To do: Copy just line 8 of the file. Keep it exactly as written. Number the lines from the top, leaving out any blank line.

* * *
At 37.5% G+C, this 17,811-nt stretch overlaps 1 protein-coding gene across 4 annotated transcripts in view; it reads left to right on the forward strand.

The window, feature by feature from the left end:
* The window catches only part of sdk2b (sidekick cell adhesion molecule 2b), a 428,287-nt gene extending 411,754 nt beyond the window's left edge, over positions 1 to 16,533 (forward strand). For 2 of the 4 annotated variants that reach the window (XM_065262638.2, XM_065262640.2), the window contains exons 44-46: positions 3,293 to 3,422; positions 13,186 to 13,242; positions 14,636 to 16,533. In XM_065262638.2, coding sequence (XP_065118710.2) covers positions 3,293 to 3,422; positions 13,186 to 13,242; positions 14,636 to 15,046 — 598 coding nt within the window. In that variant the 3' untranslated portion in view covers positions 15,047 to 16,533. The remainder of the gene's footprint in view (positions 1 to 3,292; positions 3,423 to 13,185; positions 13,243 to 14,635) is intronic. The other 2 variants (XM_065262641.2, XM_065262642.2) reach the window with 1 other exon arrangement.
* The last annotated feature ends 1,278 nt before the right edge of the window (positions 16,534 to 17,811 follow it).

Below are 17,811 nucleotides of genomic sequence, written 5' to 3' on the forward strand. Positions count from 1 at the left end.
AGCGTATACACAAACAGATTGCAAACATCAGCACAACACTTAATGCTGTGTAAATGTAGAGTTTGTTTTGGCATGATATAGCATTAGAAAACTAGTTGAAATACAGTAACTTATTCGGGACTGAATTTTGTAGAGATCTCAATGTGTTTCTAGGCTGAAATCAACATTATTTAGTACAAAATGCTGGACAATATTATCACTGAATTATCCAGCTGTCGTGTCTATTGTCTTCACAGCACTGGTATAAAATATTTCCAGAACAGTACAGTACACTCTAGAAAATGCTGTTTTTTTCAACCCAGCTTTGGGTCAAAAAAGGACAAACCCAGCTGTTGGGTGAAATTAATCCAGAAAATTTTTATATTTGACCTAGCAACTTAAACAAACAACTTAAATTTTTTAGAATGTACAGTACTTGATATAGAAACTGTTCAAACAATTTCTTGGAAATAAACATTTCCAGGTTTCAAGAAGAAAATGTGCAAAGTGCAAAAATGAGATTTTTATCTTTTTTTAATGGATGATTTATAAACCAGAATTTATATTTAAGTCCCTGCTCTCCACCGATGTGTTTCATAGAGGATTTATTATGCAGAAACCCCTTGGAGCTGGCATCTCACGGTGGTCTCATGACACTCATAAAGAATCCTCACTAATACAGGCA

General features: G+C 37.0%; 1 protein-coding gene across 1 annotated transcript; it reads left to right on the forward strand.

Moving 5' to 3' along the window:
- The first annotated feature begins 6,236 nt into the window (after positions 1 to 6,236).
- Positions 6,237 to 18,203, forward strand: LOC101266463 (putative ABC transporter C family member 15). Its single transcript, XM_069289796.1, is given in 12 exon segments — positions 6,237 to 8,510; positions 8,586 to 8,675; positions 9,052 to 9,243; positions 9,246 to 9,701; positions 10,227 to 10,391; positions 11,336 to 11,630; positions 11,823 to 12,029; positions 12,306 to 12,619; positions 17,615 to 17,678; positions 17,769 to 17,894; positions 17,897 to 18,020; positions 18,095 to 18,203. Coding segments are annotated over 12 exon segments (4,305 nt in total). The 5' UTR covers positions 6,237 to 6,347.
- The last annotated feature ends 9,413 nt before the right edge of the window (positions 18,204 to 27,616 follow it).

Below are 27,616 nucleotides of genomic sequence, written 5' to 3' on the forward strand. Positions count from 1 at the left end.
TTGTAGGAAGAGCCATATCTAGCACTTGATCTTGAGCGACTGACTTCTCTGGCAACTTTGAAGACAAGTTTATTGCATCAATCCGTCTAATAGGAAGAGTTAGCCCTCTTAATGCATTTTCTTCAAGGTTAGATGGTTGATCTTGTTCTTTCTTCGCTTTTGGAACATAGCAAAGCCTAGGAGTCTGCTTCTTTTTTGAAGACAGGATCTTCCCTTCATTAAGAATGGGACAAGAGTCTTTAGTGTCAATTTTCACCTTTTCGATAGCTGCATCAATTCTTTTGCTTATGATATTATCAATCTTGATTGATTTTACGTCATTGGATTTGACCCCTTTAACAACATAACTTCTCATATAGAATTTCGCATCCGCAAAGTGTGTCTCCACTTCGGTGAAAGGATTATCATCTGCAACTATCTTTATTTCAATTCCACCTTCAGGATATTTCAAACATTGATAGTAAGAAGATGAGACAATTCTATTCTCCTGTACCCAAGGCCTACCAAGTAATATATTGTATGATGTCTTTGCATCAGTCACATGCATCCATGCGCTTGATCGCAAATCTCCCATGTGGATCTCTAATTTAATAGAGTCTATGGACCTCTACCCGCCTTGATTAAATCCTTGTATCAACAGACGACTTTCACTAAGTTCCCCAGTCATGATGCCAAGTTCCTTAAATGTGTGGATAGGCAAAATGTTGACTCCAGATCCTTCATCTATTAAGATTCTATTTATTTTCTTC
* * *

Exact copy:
Moving 5' to 3' along the window: